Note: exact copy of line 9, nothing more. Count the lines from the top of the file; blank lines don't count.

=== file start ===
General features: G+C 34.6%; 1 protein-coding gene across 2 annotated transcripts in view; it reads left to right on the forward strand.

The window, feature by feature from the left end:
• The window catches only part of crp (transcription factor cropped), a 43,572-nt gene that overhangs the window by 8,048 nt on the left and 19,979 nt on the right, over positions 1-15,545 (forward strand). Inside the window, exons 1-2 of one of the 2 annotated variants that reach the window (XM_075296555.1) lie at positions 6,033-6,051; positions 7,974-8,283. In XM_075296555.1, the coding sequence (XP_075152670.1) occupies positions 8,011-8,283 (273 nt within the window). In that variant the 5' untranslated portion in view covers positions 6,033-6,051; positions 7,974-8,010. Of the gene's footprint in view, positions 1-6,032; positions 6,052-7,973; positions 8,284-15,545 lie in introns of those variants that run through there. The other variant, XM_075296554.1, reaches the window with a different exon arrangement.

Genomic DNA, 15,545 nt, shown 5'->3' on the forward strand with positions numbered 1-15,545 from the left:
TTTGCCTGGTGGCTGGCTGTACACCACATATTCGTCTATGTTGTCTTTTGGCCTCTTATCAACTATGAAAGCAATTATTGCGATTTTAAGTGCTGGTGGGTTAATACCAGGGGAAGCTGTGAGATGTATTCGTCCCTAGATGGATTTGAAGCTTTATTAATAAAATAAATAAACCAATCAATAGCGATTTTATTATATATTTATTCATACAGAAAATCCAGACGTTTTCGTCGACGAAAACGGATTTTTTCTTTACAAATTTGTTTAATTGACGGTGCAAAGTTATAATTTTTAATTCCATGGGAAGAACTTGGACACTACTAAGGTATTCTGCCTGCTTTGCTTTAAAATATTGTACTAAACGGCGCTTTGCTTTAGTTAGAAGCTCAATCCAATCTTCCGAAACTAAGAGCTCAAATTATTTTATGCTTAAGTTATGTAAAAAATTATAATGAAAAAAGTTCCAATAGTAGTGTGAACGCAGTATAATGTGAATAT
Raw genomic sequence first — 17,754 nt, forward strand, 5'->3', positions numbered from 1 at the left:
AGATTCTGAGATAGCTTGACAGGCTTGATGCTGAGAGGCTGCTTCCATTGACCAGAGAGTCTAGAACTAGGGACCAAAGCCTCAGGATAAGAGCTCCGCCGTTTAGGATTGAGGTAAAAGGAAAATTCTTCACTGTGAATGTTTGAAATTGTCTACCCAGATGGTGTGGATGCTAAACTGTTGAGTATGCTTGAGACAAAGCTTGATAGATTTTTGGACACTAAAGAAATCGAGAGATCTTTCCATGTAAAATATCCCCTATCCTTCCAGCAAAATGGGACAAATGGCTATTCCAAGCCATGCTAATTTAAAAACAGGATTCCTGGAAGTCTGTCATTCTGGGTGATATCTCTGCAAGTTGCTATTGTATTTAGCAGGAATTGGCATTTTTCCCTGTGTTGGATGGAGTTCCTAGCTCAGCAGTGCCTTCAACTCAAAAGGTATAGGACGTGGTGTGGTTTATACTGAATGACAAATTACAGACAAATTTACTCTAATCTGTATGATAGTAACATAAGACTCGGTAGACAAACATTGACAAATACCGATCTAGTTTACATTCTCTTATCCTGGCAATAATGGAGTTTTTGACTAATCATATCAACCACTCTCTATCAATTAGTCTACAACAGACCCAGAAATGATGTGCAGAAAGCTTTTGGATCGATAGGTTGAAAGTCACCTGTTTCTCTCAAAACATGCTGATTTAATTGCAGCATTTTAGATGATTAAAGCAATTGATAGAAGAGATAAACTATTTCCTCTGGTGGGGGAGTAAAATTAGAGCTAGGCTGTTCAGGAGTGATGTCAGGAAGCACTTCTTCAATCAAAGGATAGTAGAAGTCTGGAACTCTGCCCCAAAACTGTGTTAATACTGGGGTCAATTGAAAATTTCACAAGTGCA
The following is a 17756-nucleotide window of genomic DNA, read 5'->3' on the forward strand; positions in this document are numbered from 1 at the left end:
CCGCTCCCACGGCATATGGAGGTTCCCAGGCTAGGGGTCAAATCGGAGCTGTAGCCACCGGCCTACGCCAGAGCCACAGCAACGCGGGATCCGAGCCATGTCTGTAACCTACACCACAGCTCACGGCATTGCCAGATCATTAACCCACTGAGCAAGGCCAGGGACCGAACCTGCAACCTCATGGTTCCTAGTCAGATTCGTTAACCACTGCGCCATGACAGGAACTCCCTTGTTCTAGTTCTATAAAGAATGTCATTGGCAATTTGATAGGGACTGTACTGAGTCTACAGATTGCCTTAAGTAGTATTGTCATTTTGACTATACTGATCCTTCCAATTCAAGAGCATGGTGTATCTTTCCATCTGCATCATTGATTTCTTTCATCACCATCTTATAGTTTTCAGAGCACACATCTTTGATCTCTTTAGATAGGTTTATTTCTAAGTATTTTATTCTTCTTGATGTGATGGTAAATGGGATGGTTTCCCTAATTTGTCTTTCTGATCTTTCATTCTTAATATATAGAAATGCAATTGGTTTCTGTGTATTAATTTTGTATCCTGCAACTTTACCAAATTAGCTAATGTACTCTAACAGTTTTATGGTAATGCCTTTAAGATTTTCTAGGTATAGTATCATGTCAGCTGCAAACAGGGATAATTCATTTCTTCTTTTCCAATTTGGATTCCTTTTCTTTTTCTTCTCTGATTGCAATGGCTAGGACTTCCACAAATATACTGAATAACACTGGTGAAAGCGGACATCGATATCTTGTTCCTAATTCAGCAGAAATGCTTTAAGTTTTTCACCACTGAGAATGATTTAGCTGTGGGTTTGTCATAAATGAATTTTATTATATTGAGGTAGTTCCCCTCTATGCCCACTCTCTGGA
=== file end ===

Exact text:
CCGCTCCCACGGCATATGGAGGTTCCCAGGCTAGGGGTCAAATCGGAGCTGTAGCCACCGGCCTACGCCAGAGCCACAGCAACGCGGGATCCGAGCCATGTCTGTAACCTACACCACAGCTCACGGCATTGCCAGATCATTAACCCACTGAGCAAGGCCAGGGACCGAACCTGCAACCTCATGGTTCCTAGTCAGATTCGTTAACCACTGCGCCATGACAGGAACTCCCTTGTTCTAGTTCTATAAAGAATGTCATTGGCAATTTGATAGGGACTGTACTGAGTCTACAGATTGCCTTAAGTAGTATTGTCATTTTGACTATACTGATCCTTCCAATTCAAGAGCATGGTGTATCTTTCCATCTGCATCATTGATTTCTTTCATCACCATCTTATAGTTTTCAGAGCACACATCTTTGATCTCTTTAGATAGGTTTATTTCTAAGTATTTTATTCTTCTTGATGTGATGGTAAATGGGATGGTTTCCCTAATTTGTCTTTCTGATCTTTCATTCTTAATATATAGAAATGCAATTGGTTTCTGTGTATTAATTTTGTATCCTGCAACTTTACCAAATTAGCTAATGTACTCTAACAGTTTTATGGTAATGCCTTTAAGATTTTCTAGGTATAGTATCATGTCAGCTGCAAACAGGGATAATTCATTTCTTCTTTTCCAATTTGGATTCCTTTTCTTTTTCTTCTCTGATTGCAATGGCTAGGACTTCCACAAATATACTGAATAACACTGGTGAAAGCGGACATCGATATCTTGTTCCTAATTCAGCAGAAATGCTTTAAGTTTTTCACCACTGAGAATGATTTAGCTGTGGGTTTGTCATAAATGAATTTTATTATATTGAGGTAGTTCCCCTCTATGCCCACTCTCTGGA